Soprano Wendy Bryn Harmer’s dream career is to be a lounge singer, but right now she is more than happy to sing classical music with the Chautauqua Symphony Orchestra.
“The composers I sing the most (are) Beethoven, Wagner, Strauss, but the composers I love the most are Irving Berlin, Jerome Kern and Sondheim,” Harmer said. “I sort of just happened into opera, and it was the path of least resistance in a lot of ways, so that’s the path I ended up on.”
Harmer will perform alongside the CSO at 8:15 p.m. Thursday, July 14, in the Amphitheater, under the baton of guest conductor Gemma New — musical director of the Hamilton Philharmonic Orchestra in Hamilton, Ontario, and the first female principal conductor of the New Zealand Symphony Orchestra.
New, Harmer and the CSO will present an evening of Beethoven and Samuel Barber, a 20th-century American composer, as well as Prokofiev’s Symphony No. 1.
“I would love to do an all-Beethoven program, and I would love to do an all-Barber program,” Harmer said. “Doing them together is sort of interesting, but I love (it). I think it’s working really well.”
Harmer will accompany the CSO for Barber’s “Knoxville: Summer of 1915” and Beethoven’s “Ah! Perfido.”
“(The Barber piece is) basically this memory of how it was when I was a child, and my mother spreading a quilt on the grass; I would just sit there, and it was this peaceful (experience),” Harmer said.
While “Knoxville: Summer of 1915” evokes these pleasant emotions, it is not a one-dimensional piece.
“There’s also this underlying darkness because then at the end she, the narrator, says several times, ‘But they won’t tell me who I am,’ ” Harmer said.
Beethoven’s “Ah! Perfido” follows “Knoxville,” moving from a softer nostalgia to intensity.
“(It) is rage and fury and anger and very Beethoven,” said Harmer, a alumna of the Metropolitan Opera’s Lindemann Young Artists Development Program, and a previous Chautauqua Opera Company Guest Artist.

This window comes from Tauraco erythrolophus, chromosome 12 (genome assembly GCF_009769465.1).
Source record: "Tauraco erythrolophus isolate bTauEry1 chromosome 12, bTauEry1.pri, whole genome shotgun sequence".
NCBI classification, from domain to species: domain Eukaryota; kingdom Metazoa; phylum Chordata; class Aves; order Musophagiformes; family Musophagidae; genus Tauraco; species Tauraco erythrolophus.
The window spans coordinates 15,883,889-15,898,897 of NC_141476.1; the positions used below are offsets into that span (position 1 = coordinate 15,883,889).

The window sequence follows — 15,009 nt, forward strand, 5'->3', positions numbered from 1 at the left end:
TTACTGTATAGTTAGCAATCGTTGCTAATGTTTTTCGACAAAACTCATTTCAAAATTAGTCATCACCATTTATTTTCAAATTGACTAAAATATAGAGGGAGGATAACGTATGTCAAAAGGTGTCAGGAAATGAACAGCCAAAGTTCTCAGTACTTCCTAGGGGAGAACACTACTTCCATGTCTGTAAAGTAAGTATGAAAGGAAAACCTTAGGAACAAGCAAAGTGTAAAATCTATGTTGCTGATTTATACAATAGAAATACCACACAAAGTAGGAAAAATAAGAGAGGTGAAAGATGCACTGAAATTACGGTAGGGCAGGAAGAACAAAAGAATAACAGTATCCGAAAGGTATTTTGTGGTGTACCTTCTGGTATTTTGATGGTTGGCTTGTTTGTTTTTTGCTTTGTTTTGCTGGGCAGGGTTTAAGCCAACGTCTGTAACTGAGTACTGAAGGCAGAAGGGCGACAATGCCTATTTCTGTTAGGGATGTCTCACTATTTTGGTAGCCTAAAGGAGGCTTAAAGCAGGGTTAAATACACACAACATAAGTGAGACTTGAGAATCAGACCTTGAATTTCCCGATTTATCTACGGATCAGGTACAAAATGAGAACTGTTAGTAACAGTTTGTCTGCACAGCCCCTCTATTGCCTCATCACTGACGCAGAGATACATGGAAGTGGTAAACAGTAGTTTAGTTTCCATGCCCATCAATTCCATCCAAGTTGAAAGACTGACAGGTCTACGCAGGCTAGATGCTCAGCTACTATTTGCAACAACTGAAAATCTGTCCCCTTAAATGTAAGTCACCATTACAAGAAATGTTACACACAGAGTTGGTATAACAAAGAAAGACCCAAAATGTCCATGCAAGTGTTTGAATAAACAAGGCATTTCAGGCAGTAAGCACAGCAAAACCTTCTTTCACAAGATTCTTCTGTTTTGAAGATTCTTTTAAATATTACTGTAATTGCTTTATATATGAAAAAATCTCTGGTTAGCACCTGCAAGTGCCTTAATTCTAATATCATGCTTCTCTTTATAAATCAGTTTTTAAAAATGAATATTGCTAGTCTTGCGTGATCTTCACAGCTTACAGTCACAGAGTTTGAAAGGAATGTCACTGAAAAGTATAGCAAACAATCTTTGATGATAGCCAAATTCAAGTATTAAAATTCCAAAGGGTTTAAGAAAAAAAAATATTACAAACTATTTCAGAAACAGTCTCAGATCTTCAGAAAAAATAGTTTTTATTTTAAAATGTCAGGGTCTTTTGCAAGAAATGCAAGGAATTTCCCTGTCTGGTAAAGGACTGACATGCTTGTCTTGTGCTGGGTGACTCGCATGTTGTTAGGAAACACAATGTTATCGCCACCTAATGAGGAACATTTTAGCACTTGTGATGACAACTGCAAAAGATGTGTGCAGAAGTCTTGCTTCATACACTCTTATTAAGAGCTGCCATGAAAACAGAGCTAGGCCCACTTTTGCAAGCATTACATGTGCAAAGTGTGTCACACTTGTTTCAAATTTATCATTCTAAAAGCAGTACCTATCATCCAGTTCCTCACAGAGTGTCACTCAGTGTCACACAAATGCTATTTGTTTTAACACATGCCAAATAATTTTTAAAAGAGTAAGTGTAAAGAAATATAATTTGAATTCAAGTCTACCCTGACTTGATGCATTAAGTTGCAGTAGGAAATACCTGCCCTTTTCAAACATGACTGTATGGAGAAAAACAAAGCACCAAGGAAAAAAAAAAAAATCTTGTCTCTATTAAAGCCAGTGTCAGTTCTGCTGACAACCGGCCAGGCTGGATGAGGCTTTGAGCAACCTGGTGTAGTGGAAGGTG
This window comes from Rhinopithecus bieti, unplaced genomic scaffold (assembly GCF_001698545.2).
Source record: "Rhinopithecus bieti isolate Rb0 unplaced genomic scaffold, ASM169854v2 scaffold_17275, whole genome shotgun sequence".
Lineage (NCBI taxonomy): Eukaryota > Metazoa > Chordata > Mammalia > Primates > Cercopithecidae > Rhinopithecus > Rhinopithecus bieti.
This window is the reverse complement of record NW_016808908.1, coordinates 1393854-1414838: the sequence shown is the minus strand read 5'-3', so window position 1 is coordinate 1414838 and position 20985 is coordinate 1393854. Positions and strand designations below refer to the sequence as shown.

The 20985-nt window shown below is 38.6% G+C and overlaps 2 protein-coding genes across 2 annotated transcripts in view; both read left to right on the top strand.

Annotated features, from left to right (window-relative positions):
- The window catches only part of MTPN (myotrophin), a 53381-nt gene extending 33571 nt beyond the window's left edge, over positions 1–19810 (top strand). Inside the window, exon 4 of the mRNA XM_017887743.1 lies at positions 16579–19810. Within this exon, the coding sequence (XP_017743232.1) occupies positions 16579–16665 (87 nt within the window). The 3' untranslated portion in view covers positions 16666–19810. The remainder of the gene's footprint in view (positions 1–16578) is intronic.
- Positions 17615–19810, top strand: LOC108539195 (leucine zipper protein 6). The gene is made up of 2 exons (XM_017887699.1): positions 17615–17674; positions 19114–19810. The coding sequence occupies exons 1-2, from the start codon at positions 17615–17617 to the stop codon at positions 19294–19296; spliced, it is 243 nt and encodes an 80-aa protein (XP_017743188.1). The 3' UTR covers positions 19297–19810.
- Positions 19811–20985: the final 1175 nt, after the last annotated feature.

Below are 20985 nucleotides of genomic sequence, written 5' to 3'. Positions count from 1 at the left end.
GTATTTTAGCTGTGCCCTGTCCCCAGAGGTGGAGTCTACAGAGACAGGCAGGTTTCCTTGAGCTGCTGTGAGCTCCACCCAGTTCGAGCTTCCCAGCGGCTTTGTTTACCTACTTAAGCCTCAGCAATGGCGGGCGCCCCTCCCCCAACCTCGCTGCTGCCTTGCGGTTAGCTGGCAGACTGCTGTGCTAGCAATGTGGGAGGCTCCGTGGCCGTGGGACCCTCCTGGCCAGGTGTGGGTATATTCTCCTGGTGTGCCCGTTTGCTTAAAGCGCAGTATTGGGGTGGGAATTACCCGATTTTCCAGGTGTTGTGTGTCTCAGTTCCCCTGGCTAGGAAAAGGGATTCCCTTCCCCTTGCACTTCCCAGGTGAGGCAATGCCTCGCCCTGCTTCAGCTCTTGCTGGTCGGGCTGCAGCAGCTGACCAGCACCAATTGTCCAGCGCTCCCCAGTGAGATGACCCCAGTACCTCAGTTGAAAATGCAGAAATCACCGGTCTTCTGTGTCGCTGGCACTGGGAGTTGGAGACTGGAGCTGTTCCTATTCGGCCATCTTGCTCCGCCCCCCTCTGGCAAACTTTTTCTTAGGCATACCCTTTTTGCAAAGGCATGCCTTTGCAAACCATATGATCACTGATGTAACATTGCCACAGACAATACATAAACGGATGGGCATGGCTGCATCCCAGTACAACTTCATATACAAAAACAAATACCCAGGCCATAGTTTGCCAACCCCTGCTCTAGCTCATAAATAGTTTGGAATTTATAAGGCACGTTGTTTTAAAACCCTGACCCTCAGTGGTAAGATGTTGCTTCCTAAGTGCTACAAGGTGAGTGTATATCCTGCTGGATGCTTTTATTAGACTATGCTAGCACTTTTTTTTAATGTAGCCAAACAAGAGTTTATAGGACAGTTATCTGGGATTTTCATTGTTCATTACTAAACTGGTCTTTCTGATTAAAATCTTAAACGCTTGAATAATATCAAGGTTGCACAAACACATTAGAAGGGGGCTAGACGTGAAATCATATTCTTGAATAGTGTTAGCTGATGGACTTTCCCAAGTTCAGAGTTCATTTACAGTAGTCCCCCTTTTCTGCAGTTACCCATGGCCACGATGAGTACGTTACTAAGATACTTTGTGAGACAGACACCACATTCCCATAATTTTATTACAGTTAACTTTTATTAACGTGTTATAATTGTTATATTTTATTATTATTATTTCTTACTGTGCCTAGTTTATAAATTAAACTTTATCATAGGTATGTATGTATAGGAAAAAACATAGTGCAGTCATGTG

Although symphony performances are not necessarily as intimate an experience as seeing a lounge singer, Harmer appreciates how she can see individuals in the audience during a concert. When she performs in operas, that connection is not always there.
“I don’t usually see the eyes of the audience. I mean, I can see the audience, but I’m not individually picking them out,” Harmer said.
Eye contact during a concert reminds Harmer of how powerful and influential the music she sings can be.
“I was doing (Beethoven’s Symphony No. 9) not long ago,” she said, “and … there was a woman who clearly brought her grandchildren, and they were kind of nodding off. And we get to the fourth movement where all of a sudden, all the kids sit up straight because they’re like, ‘Wait a minute. I know this tune.’ … You can just see the light go on.”
Witnessing an audience’s reaction to the music is a unique experience for vocalists in orchestra concerts. Seeing the audience up close gives them the opportunity to immediately see the impact of the music they are making.
“It’s sort of fun to view, and it’s a good reminder that sometimes we feel, as performers, like, ‘Oh, we’re just coming and doing our job that we do everyday,’ ” Harmer said. “But it’s really gratifying to realize from the other side, like, this kid is seeing his first Beethoven 9, and he’s totally hooked.”